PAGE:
that

mathematical existence is a precondition of mathematical knowledge, a new source of possible disagreement emerges from the consideration of the nature of the mathematical entities that supposedly exist.

From the point of view of proof-theoretic semantics, we examine the logical background invoked by Neil Tennant's abstractionist realist account of

mathematical existence.

In intuitionistic mathematics, mathematical existence becomes inseparably fused with subjective construction, and mathematical veracity becomes one with the demonstrative trajectory of the intuitionist subject.

This title is better reserved for the Brouwerian subject, the 'creative subject' of intuitionistic mathematics, who, as we will see, generates the medium of mathematical existence in a process reminiscent of the Pythagorean cosmogony, where the 'Indefinite Dyad', in a dialectic with the One, gives rise to the entire universe of Number.

What the intuitionist mission of distilling mathematical existence down to what is subjectively constructible gains for mathematics in clarity, it looses in scope, and 'full of pain, the mathematician sees the greatest part of his towering edifice dissolve in fog'.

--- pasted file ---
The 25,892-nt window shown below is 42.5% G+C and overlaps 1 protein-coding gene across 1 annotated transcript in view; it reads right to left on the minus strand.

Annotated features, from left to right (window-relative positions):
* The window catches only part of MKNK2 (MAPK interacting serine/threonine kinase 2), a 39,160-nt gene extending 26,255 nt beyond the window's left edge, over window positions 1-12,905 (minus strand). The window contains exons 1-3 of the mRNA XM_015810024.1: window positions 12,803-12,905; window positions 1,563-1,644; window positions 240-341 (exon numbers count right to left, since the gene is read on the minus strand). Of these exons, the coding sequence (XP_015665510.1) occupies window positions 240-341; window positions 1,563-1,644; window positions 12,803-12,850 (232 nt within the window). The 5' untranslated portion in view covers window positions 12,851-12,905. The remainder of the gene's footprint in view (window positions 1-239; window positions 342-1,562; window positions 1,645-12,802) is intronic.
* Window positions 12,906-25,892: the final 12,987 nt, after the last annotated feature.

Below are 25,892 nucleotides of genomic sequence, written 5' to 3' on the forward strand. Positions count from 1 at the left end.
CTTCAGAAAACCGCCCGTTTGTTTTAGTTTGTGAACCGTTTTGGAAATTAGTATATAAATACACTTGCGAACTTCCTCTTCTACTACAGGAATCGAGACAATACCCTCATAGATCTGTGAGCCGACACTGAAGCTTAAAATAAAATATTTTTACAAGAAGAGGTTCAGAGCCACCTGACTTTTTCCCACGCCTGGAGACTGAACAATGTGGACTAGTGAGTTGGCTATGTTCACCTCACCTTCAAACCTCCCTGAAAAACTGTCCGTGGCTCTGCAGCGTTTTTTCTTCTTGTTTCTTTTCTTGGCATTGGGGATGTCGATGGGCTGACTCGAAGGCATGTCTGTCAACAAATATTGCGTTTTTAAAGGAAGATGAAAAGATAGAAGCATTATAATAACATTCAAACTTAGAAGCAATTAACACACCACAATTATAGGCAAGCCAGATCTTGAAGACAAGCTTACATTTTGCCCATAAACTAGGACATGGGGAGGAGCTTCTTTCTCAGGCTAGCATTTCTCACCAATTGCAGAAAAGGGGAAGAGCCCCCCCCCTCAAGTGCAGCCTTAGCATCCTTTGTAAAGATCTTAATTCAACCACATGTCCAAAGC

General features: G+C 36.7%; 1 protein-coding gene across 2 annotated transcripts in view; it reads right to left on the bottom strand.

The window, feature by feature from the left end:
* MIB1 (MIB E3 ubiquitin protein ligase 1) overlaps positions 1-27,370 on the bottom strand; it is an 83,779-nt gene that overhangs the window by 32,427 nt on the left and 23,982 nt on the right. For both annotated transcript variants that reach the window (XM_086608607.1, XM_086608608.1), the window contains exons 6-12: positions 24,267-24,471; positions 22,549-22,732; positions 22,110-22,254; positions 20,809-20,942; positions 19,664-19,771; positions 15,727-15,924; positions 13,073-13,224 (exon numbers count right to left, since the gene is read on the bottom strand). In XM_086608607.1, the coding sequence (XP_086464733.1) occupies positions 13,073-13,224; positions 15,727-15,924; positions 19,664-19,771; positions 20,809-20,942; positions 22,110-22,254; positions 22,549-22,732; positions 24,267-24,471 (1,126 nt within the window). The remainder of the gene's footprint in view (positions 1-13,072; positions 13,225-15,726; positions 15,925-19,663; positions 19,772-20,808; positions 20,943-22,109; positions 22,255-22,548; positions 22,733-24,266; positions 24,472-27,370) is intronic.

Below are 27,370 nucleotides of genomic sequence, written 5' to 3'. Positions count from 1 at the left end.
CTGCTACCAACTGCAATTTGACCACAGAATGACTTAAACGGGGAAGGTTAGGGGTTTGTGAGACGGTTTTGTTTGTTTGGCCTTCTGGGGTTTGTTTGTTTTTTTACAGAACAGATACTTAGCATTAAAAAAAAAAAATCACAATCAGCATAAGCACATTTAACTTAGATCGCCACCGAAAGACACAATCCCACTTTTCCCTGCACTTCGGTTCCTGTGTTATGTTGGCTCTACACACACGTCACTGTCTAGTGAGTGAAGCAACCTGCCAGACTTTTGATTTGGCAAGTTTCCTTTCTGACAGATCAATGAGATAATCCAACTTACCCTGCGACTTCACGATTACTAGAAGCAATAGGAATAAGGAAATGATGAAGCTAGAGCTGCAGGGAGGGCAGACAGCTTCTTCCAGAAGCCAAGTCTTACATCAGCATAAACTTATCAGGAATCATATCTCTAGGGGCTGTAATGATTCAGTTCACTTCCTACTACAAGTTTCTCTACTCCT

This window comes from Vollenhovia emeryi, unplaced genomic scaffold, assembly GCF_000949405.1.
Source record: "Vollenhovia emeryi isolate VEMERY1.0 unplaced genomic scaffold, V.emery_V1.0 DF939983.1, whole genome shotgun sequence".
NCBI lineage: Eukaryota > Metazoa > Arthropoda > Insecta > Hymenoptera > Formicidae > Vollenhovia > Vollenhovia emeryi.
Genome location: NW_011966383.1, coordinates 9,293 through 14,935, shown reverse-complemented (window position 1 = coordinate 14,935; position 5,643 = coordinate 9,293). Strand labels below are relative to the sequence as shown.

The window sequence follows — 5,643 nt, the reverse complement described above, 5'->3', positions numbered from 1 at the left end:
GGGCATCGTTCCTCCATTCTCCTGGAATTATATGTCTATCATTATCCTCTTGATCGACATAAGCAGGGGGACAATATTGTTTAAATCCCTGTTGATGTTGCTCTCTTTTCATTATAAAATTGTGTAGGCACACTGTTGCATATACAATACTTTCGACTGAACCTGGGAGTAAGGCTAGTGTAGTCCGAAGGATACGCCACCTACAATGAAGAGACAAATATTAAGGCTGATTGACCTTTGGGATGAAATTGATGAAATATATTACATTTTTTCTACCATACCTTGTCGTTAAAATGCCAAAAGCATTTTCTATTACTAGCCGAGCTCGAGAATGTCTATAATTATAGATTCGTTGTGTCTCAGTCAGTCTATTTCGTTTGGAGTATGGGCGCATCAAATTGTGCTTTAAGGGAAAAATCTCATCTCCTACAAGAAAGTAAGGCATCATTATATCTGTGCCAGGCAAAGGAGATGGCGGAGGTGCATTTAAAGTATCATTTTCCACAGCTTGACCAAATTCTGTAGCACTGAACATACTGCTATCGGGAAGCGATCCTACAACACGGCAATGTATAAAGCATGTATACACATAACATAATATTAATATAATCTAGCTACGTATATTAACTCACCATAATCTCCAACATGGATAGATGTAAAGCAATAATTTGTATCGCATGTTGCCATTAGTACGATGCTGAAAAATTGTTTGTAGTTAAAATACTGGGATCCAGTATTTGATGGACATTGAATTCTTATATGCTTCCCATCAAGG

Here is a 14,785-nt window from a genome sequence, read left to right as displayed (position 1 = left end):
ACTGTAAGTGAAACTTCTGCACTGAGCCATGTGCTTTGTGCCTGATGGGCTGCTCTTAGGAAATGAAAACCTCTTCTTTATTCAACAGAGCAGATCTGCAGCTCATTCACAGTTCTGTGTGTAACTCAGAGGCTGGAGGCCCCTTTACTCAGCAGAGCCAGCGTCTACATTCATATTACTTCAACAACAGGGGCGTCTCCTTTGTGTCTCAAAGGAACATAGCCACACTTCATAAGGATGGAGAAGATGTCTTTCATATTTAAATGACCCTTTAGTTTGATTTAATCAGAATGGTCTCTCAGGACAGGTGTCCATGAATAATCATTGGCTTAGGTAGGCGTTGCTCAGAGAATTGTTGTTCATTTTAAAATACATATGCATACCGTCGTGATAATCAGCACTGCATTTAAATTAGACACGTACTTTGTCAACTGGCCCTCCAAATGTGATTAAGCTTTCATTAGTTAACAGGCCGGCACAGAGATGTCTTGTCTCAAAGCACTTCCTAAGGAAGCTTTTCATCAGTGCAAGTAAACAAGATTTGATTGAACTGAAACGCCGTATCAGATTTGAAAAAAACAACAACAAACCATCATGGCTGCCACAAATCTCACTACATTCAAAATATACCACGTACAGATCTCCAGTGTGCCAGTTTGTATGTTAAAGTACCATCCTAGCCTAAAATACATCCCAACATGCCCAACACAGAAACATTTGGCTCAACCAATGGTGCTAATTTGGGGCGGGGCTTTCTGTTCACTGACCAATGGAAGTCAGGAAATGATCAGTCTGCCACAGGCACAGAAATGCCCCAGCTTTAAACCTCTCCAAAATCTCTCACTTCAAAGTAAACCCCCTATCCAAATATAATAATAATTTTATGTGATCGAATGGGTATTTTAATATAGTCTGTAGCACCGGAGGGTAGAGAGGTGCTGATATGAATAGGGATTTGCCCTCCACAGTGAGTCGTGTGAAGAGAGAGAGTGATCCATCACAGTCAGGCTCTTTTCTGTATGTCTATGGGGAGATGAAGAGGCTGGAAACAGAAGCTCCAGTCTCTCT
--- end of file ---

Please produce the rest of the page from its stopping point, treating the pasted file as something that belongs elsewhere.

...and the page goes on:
What is at stake in this dispute is, again, the centrality of the subject in the field of mathematical existence.

The intuitionist identification of mathematical existence with construction, and of truth with demonstration, has consequences that penetrate through to the logical structure of mathematical reason itself.

At least she's an economist interested in the real world, not in some silly

mathematical existence proof.

The author of the book under review denies that we have any clear sense of what it would be like for prime numbers to exist or not to exist, thus agreeing with Carnap as far as he goes, but then going beyond him to deny not only that there are clear supra-scientific standards of warrant, but also that scientific standards of warrant are sufficient to give mathematical existence assertions a clear sense, either.

It would imply what the author ultimately wants to deny, that questions of mathematical existence do have a clear sense, or at any rate, as clear a sense as questions of consistency.

As long as certain presuppositions are made, the formulation in terms of mathematical truth (which I will give below) will be equivalent to the one in terms of

mathematical existence.

It also contains papers on such topics as the phenomenology of mathematical truth, mathematical beauty, and mathematical proof, as well as discussions of identity, computer science,

mathematical existence, meaning, and Kant and Husserl.